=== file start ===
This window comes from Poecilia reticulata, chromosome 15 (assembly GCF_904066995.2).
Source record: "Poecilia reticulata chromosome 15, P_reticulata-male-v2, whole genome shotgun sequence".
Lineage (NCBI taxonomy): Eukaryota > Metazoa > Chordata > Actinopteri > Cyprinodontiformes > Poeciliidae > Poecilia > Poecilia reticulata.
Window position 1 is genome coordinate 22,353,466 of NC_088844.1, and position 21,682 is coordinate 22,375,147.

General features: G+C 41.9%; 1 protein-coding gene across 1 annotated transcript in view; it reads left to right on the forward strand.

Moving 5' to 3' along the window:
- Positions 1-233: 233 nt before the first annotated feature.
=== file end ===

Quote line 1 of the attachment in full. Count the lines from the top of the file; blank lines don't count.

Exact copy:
This window comes from Poecilia reticulata, chromosome 15 (assembly GCF_904066995.2).